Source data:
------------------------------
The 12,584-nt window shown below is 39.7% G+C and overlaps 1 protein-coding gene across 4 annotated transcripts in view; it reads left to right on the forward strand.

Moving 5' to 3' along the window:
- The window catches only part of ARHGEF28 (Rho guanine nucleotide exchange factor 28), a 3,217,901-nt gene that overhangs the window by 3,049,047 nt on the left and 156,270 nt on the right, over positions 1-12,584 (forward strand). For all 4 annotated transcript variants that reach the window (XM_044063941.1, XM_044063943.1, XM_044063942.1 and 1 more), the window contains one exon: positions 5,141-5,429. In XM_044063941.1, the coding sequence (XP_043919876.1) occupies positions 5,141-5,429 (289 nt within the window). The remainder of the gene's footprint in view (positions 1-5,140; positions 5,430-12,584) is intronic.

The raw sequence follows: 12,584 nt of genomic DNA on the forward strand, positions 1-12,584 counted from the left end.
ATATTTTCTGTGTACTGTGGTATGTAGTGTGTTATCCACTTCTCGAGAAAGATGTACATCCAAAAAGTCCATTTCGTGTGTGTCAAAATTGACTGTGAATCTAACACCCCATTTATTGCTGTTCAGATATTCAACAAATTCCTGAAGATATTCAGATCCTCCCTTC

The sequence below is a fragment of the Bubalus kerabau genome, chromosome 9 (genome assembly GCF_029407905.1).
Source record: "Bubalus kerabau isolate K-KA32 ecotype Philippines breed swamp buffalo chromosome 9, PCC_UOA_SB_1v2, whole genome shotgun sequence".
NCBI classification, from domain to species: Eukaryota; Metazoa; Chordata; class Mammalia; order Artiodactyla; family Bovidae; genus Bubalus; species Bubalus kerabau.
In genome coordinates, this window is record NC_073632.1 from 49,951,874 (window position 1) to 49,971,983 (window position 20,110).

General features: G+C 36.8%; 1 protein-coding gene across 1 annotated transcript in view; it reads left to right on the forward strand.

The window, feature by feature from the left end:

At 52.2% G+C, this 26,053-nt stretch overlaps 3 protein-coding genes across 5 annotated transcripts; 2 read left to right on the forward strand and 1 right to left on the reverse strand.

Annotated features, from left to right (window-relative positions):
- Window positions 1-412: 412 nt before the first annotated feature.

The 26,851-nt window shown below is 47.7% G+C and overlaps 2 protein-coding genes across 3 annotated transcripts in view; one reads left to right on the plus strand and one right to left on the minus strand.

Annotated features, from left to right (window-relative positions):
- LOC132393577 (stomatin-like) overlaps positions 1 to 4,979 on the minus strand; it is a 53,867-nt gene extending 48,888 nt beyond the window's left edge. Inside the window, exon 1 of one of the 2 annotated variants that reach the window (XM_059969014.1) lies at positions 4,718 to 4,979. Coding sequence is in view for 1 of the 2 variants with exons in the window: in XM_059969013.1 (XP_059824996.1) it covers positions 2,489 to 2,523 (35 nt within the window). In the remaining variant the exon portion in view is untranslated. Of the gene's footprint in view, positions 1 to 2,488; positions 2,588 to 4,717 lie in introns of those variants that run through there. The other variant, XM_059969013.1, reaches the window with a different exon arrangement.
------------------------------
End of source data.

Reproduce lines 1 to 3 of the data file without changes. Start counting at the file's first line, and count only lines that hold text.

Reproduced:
The 12,584-nt window shown below is 39.7% G+C and overlaps 1 protein-coding gene across 4 annotated transcripts in view; it reads left to right on the forward strand.

Moving 5' to 3' along the window:
- The window catches only part of ARHGEF28 (Rho guanine nucleotide exchange factor 28), a 3,217,901-nt gene that overhangs the window by 3,049,047 nt on the left and 156,270 nt on the right, over positions 1-12,584 (forward strand). For all 4 annotated transcript variants that reach the window (XM_044063941.1, XM_044063943.1, XM_044063942.1 and 1 more), the window contains one exon: positions 5,141-5,429. In XM_044063941.1, the coding sequence (XP_043919876.1) occupies positions 5,141-5,429 (289 nt within the window). The remainder of the gene's footprint in view (positions 1-5,140; positions 5,430-12,584) is intronic.